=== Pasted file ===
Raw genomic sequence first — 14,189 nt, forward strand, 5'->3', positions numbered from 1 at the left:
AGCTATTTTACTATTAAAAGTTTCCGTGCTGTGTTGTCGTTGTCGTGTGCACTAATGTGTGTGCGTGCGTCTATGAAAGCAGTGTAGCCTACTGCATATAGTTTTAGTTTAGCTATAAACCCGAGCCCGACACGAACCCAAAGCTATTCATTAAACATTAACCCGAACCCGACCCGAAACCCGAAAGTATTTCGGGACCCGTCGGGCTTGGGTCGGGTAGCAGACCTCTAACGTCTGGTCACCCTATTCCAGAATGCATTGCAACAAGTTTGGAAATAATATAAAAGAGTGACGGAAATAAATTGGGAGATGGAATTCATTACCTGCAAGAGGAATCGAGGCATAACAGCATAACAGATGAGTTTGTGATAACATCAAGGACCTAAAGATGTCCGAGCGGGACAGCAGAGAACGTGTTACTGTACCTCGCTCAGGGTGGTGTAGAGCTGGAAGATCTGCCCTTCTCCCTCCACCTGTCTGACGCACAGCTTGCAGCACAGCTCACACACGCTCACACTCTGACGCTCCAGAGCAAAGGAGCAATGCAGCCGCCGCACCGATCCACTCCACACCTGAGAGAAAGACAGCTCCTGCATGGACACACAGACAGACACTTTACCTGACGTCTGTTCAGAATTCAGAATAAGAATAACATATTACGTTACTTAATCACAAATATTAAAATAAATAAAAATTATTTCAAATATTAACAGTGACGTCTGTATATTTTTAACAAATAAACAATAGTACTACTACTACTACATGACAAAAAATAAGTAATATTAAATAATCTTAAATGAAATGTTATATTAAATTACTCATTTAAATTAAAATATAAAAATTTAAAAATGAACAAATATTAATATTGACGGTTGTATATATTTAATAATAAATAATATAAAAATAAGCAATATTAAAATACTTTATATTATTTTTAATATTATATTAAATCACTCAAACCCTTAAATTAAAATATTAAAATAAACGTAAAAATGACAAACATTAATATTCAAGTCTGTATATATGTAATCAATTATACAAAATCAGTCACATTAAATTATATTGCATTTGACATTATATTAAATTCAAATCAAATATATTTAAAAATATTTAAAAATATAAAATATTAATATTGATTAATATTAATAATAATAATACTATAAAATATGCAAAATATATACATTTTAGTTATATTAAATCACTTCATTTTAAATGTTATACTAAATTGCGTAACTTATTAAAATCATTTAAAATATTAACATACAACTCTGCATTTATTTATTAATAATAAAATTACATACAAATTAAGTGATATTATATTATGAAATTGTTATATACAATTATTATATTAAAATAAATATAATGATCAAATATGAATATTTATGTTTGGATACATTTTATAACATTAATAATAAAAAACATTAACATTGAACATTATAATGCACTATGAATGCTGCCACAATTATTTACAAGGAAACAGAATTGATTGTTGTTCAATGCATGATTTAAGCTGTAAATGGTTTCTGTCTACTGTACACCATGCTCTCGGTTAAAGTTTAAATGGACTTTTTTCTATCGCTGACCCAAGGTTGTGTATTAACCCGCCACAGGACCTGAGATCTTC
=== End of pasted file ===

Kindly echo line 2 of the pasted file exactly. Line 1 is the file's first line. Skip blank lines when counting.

AGCTATTTTACTATTAAAAGTTTCCGTGCTGTGTTGTCGTTGTCGTGTGCACTAATGTGTGTGCGTGCGTCTATGAAAGCAGTGTAGCCTACTGCATATAGTTTTAGTTTAGCTATAAACCCGAGCCCGACACGAACCCAAAGCTATTCATTAAACATTAACCCGAACCCGACCCGAAACCCGAAAGTATTTCGGGACCCGTCGGGCTTGGGTCGGGTAGCAGACCTCTAACGTCTGGTCACCCTATTCCAGAATGCATTGCAACAAGTTTGGAAATAATATAAAAGAGTGACGGAAATAAATTGGGAGATGGAATTCATTACCTGCAAGAGGAATCGAGGCATAACAGCATAACAGATGAGTTTGTGATAACATCAAGGACCTAAAGATGTCCGAGCGGGACAGCAGAGAACGTGTTACTGTACCTCGCTCAGGGTGGTGTAGAGCTGGAAGATCTGCCCTTCTCCCTCCACCTGTCTGACGCACAGCTTGCAGCACAGCTCACACACGCTCACACTCTGACGCTCCAGAGCAAAGGAGCAATGCAGCCGCCGCACCGATCCACTCCACACCTGAGAGAAAGACAGCTCCTGCATGGACACACAGACAGACACTTTACCTGACGTCTGTTCAGAATTCAGAATAAGAATAACATATTACGTTACTTAATCACAAATATTAAAATAAATAAAAATTATTTCAAATATTAACAGTGACGTCTGTATATTTTTAACAAATAAACAATAGTACTACTACTACTACATGACAAAAAATAAGTAATATTAAATAATCTTAAATGAAATGTTATATTAAATTACTCATTTAAATTAAAATATAAAAATTTAAAAATGAACAAATATTAATATTGACGGTTGTATATATTTAATAATAAATAATATAAAAATAAGCAATATTAAAATACTTTATATTATTTTTAATATTATATTAAATCACTCAAACCCTTAAATTAAAATATTAAAATAAACGTAAAAATGACAAACATTAATATTCAAGTCTGTATATATGTAATCAATTATACAAAATCAGTCACATTAAATTATATTGCATTTGACATTATATTAAATTCAAATCAAATATATTTAAAAATATTTAAAAATATAAAATATTAATATTGATTAATATTAATAATAATAATACTATAAAATATGCAAAATATATACATTTTAGTTATATTAAATCACTTCATTTTAAATGTTATACTAAATTGCGTAACTTATTAAAATCATTTAAAATATTAACATACAACTCTGCATTTATTTATTAATAATAAAATTACATACAAATTAAGTGATATTATATTATGAAATTGTTATATACAATTATTATATTAAAATAAATATAATGATCAAATATGAATATTTATGTTTGGATACATTTTATAACATTAATAATAAAAAACATTAACATTGAACATTATAATGCACTATGAATGCTGCCACAATTATTTACAAGGAAACAGAATTGATTGTTGTTCAATGCATGATTTAAGCTGTAAATGGTTTCTGTCTACTGTACACCATGCTCTCGGTTAAAGTTTAAATGGACTTTTTTCTATCGCTGACCCAAGGTTGTGTATTAACCCGCCACAGGACCTGAGATCTTC